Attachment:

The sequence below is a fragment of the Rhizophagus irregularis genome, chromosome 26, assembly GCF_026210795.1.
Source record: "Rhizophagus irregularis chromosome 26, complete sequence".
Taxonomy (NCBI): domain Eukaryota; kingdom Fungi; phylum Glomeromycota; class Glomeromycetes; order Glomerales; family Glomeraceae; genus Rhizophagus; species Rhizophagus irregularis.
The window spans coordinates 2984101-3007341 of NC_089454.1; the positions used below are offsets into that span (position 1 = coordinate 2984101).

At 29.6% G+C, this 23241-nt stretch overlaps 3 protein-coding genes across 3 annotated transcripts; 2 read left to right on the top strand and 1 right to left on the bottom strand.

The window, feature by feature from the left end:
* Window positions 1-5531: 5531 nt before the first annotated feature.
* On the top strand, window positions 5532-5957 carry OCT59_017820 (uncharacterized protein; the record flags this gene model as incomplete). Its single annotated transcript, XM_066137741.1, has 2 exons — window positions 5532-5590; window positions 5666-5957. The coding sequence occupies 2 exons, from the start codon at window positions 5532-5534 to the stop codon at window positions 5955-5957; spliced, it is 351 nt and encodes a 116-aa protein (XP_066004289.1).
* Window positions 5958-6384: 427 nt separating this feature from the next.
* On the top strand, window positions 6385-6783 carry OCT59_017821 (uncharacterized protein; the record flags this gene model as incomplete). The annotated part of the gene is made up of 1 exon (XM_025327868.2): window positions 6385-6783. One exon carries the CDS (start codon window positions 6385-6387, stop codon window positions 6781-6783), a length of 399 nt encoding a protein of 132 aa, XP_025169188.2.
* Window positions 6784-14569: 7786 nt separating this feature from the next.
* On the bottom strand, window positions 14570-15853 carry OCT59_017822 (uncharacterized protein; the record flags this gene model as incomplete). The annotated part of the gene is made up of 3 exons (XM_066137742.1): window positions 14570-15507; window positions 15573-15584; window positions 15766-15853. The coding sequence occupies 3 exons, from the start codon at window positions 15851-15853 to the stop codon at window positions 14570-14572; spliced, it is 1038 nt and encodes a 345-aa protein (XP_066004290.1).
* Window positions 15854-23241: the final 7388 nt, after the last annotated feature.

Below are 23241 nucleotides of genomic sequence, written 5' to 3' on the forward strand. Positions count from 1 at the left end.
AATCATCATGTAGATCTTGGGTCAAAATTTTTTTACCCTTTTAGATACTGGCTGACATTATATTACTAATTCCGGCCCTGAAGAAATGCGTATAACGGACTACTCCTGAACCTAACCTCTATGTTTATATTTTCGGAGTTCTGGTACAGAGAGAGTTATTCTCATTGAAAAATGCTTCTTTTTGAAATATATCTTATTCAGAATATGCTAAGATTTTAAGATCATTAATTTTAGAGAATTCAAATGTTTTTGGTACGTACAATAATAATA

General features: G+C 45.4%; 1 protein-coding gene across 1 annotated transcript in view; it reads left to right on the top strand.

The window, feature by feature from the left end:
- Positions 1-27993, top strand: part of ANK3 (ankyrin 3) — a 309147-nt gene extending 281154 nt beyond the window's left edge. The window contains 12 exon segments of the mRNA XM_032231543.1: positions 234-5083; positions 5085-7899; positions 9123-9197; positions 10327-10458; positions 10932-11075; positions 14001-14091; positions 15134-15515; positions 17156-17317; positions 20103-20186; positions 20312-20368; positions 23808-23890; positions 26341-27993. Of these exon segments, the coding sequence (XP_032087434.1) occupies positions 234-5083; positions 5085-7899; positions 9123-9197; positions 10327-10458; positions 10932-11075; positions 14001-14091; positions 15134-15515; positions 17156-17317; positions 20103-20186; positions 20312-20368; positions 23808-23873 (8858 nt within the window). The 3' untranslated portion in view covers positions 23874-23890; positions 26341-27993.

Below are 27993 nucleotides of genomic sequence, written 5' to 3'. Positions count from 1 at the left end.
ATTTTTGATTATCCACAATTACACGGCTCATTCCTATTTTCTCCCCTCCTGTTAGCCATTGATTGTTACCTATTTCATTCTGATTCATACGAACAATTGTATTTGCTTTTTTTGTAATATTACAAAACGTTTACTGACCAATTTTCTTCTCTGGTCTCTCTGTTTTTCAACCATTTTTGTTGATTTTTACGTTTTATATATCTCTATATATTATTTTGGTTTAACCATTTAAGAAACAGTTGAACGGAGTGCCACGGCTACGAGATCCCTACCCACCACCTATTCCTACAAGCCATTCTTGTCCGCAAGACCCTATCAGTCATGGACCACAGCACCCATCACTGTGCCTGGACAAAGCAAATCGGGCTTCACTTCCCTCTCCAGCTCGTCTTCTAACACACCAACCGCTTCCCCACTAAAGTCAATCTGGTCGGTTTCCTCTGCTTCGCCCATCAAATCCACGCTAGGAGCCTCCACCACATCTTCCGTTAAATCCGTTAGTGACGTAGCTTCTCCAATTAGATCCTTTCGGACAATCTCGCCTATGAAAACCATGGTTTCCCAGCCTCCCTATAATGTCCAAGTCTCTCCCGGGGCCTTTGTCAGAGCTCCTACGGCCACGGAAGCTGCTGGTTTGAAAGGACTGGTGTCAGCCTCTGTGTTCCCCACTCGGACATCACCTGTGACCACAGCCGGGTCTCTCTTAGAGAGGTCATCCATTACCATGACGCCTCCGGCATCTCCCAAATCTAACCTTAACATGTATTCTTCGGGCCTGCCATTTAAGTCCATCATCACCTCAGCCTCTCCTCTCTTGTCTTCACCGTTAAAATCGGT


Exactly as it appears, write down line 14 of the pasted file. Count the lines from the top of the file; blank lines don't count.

Below are 23241 nucleotides of genomic sequence, written 5' to 3' on the forward strand. Positions count from 1 at the left end.